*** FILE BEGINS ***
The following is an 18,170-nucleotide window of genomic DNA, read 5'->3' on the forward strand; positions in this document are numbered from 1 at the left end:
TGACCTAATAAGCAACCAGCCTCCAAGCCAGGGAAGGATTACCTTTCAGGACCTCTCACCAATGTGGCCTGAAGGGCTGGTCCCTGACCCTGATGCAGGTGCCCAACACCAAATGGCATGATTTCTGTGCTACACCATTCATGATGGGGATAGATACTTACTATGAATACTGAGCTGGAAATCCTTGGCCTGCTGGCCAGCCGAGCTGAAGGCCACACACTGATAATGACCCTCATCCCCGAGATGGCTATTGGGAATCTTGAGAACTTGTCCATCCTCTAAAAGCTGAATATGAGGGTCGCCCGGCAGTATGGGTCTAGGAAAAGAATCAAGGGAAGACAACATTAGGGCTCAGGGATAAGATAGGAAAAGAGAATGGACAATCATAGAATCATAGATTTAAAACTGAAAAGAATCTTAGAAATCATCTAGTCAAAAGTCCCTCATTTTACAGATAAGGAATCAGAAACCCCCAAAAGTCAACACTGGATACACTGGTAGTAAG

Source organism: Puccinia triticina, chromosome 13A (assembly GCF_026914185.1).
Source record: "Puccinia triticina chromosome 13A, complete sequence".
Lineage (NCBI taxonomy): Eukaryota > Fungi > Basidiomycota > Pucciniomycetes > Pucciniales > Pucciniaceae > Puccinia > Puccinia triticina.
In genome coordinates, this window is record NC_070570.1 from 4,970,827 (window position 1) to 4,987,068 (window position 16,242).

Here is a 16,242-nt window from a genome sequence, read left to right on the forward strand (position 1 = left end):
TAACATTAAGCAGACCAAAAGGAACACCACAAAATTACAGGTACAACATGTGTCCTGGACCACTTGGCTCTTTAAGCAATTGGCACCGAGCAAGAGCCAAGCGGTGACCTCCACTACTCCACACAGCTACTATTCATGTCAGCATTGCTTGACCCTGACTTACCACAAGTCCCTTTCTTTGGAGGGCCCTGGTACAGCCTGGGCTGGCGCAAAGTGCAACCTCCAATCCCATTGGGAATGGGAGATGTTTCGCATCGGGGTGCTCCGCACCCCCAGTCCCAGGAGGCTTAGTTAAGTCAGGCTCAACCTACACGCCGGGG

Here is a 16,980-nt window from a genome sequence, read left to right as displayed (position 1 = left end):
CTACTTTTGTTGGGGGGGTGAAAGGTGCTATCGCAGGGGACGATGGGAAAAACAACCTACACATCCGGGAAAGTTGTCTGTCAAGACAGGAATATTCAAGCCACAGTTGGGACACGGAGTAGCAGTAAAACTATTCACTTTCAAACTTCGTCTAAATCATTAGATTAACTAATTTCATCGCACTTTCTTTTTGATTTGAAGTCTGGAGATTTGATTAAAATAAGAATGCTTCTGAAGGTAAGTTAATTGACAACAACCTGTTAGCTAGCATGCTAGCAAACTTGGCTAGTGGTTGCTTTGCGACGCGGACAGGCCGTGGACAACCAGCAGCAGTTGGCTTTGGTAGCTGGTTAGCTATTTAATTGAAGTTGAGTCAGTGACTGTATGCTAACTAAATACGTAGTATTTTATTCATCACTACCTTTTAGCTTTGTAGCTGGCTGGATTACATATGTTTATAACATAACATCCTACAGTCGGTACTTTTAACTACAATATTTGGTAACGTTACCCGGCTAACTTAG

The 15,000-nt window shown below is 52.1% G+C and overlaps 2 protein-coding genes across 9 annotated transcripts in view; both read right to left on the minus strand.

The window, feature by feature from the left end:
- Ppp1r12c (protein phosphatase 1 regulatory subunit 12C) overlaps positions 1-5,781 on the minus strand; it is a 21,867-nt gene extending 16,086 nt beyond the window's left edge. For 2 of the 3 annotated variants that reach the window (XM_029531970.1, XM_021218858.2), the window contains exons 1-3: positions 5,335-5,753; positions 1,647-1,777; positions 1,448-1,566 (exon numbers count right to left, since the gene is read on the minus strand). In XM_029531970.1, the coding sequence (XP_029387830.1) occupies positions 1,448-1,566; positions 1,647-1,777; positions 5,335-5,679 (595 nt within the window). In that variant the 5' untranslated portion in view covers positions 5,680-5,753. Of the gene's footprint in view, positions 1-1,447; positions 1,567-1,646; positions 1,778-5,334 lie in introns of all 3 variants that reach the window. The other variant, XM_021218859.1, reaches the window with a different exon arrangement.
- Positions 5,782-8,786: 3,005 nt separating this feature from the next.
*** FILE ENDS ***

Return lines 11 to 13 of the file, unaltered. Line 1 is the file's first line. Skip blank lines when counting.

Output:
The 15,000-nt window shown below is 52.1% G+C and overlaps 2 protein-coding genes across 9 annotated transcripts in view; both read right to left on the minus strand.

The window, feature by feature from the left end:
- Ppp1r12c (protein phosphatase 1 regulatory subunit 12C) overlaps positions 1-5,781 on the minus strand; it is a 21,867-nt gene extending 16,086 nt beyond the window's left edge. For 2 of the 3 annotated variants that reach the window (XM_029531970.1, XM_021218858.2), the window contains exons 1-3: positions 5,335-5,753; positions 1,647-1,777; positions 1,448-1,566 (exon numbers count right to left, since the gene is read on the minus strand). In XM_029531970.1, the coding sequence (XP_029387830.1) occupies positions 1,448-1,566; positions 1,647-1,777; positions 5,335-5,679 (595 nt within the window). In that variant the 5' untranslated portion in view covers positions 5,680-5,753. Of the gene's footprint in view, positions 1-1,447; positions 1,567-1,646; positions 1,778-5,334 lie in introns of all 3 variants that reach the window. The other variant, XM_021218859.1, reaches the window with a different exon arrangement.